When it comes to traditional music instruments, I love IYA ILU BABA or IYA ILU ABO BATA and DUNDUN. I love to handle the two as a performing artist. But recently, I work more as a theatre director and producer more than a performer, so, I handle less of the instruments now.
In your own view, what factors hinder the progress of Nigeria’s theatre arts industry?
Lack of professionalism is the main problem under which other problems hide. Professionalism is what gives an industry quality. The lack of professionalism is also hinged on lack of training and lack of education or lack of education. Any sector where anybody can just come in, can never go anywhere. All the careers, especially, which gives the liberty for all manners of people to come in cannot grow. Instance is the marketing profession.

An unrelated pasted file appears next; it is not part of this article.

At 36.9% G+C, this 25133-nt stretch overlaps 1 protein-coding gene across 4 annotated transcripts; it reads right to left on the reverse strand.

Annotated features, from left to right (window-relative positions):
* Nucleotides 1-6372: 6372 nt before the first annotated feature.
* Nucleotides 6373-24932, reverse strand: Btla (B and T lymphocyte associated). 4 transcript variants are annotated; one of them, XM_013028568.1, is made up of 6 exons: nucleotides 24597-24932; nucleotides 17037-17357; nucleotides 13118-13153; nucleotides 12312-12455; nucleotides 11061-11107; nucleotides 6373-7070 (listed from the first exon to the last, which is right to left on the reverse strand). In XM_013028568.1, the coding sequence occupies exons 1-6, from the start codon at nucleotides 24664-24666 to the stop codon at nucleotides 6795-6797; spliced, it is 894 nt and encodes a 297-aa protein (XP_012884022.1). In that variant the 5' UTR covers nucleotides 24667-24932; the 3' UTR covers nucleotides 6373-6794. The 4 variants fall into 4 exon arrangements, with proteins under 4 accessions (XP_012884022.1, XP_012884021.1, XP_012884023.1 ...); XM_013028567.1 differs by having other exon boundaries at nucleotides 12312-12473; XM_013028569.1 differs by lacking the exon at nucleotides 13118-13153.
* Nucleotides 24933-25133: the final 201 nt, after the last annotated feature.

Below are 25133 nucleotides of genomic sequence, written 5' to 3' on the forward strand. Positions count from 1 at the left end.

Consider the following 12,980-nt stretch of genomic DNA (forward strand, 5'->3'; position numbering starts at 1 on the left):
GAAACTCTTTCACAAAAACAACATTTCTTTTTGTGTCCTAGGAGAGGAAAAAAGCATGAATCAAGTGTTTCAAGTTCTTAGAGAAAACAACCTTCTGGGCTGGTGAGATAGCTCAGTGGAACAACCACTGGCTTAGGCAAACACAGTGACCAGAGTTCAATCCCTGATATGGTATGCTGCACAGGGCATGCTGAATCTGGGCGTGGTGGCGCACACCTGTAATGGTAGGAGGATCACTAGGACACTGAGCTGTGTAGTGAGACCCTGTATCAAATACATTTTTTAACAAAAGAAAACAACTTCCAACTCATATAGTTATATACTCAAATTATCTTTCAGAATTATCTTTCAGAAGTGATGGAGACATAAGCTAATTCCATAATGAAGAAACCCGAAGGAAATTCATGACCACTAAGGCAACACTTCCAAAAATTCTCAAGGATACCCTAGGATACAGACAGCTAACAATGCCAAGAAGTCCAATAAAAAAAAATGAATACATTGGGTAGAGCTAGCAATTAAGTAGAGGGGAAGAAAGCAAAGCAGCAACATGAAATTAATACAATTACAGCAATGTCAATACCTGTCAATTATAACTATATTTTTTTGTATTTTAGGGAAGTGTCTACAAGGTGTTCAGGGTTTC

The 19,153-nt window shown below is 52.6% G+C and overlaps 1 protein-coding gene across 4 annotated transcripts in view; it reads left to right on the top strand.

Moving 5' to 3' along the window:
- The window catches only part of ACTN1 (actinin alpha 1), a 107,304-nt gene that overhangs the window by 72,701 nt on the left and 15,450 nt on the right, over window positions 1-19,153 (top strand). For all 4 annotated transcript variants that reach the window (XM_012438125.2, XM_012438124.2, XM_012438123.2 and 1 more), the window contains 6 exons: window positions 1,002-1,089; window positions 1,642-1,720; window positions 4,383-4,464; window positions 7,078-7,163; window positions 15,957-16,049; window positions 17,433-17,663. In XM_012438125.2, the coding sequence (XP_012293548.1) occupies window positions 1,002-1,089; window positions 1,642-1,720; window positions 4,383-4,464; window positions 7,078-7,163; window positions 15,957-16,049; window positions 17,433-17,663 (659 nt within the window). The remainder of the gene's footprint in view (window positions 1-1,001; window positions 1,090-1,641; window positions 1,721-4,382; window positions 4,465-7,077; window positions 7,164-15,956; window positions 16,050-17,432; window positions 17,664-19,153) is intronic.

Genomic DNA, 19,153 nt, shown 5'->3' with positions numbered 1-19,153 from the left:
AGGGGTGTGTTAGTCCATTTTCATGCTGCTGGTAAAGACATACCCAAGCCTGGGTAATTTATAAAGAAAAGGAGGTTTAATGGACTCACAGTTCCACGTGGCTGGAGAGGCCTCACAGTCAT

Hmmm, kindly illustrate more on that point
Many people do not even know that people go to universities and polytechnics to study marketing and there are marketing professionals. Because it is an all-comer thing the profession is messed up. I am an associate member of National Institute of Marketing of Nigeria (NIMN) and I am happy because I know that the stakeholders are doing something to bring the situation under control, the way the Advertising Practitioners Council of Nigeria (APCON) has done.
Any other causative factor aside non-professionalism?
Apart from problem of lack of professionalism, another problem is the problem of mechanism for control and supervision. I am highly disappointed that NANTAP that was established by an act of parliament and made up of professional could not bring the situation under control and cannot actually play the pacesetter role they are supposed to play. Another major problem is lack of support from the government.
What roles have our citadels of learning played in all these?